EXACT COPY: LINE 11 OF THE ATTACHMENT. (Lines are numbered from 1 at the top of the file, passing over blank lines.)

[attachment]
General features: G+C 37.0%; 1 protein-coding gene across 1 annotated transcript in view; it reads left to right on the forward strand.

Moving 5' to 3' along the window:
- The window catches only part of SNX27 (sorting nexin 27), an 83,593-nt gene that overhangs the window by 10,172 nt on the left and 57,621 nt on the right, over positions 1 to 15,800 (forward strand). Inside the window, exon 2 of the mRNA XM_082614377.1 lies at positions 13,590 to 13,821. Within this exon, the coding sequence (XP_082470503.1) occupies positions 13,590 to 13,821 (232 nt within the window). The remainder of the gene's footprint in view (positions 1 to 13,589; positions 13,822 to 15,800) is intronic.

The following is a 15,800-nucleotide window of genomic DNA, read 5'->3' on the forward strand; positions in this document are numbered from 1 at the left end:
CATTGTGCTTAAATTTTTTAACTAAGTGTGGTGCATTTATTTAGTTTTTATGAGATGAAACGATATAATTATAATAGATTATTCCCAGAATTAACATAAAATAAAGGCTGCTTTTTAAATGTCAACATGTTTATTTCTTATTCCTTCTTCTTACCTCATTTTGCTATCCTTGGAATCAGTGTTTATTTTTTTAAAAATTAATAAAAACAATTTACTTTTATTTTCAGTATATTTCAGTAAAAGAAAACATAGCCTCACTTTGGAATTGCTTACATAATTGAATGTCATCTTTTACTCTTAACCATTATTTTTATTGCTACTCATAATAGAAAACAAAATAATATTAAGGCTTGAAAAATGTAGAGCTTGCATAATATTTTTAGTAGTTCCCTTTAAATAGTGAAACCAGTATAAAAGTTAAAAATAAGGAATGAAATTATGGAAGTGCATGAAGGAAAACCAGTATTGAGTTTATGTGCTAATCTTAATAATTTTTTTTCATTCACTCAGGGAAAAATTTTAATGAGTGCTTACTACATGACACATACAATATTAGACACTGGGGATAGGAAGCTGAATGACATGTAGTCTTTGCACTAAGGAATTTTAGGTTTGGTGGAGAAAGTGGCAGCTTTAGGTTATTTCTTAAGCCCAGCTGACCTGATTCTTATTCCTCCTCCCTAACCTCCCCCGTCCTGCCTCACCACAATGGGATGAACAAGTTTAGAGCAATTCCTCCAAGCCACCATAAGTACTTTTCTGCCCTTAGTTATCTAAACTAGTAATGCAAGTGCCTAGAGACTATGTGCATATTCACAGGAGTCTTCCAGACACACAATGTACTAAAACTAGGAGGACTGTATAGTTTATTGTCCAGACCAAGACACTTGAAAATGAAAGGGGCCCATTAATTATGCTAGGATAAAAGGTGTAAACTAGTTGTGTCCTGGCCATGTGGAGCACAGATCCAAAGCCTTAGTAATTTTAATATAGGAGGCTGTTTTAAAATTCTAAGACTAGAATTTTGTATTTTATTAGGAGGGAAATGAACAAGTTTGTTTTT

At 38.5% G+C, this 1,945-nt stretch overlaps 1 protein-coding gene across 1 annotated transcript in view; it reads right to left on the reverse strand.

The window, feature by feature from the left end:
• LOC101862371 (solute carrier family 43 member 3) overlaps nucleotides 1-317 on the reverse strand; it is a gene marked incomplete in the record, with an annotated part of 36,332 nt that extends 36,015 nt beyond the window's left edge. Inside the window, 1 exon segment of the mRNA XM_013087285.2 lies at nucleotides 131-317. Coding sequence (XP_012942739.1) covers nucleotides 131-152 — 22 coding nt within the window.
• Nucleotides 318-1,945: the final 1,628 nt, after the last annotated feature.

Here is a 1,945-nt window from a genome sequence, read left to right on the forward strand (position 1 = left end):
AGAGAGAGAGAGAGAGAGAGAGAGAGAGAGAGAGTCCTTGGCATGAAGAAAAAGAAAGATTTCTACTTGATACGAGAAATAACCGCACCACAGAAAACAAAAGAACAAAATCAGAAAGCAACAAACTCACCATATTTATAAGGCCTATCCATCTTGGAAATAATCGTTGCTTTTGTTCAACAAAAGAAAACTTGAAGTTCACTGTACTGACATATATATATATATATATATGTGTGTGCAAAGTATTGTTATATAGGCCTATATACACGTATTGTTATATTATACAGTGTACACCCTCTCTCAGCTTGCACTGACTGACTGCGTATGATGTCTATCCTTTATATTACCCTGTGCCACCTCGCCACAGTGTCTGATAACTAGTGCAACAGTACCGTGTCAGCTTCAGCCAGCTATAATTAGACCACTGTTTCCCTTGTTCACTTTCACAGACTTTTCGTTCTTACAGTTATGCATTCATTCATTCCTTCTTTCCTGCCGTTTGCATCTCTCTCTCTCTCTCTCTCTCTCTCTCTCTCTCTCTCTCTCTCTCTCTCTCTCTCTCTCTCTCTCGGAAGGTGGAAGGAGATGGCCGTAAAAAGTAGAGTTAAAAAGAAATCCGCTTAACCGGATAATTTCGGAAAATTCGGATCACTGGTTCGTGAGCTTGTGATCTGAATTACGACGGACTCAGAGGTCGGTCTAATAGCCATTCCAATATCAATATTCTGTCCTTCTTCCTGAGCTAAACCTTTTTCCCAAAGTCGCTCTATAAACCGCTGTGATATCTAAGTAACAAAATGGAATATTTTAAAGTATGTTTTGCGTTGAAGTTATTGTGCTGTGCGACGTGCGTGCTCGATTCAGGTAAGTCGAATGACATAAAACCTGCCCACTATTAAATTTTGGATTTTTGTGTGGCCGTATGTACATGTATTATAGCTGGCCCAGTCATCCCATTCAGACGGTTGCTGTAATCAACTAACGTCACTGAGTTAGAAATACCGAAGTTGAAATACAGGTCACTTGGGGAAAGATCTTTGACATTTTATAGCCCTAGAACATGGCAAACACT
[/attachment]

AGAGAGAGAGAGAGAGAGAGAGAGAGAGAGAGAGTCCTTGGCATGAAGAAAAAGAAAGATTTCTACTTGATACGAGAAATAACCGCACCACAGAAAACAAAAGAACAAAATCAGAAAGCAACAAACTCACCATATTTATAAGGCCTATCCATCTTGGAAATAATCGTTGCTTTTGTTCAACAAAAGAAAACTTGAAGTTCACTGTACTGACATATATATATATATATATATGTGTGTGCAAAGTATTGTTATATAGGCCTATATACACGTATTGTTATATTATACAGTGTACACCCTCTCTCAGCTTGCACTGACTGACTGCGTATGATGTCTATCCTTTATATTACCCTGTGCCACCTCGCCACAGTGTCTGATAACTAGTGCAACAGTACCGTGTCAGCTTCAGCCAGCTATAATTAGACCACTGTTTCCCTTGTTCACTTTCACAGACTTTTCGTTCTTACAGTTATGCATTCATTCATTCCTTCTTTCCTGCCGTTTGCATCTCTCTCTCTCTCTCTCTCTCTCTCTCTCTCTCTCTCTCTCTCTCTCTCTCTCTCTCTCTCTCTCGGAAGGTGGAAGGAGATGGCCGTAAAAAGTAGAGTTAAAAAGAAATCCGCTTAACCGGATAATTTCGGAAAATTCGGATCACTGGTTCGTGAGCTTGTGATCTGAATTACGACGGACTCAGAGGTCGGTCTAATAGCCATTCCAATATCAATATTCTGTCCTTCTTCCTGAGCTAAACCTTTTTCCCAAAGTCGCTCTATAAACCGCTGTGATATCTAAGTAACAAAATGGAATATTTTAAAGTATGTTTTGCGTTGAAGTTATTGTGCTGTGCGACGTGCGTGCTCGATTCAGGTAAGTCGAATGACATAAAACCTGCCCACTATTAAATTTTGGATTTTTGTGTGGCCGTATGTACATGTATTATAGCTGGCCCAGTCATCCCATTCAGACGGTTGCTGTAATCAACTAACGTCACTGAGTTAGAAATACCGAAGTTGAAATACAGGTCACTTGGGGAAAGATCTTTGACATTTTATAGCCCTAGAACATGGCAAACACT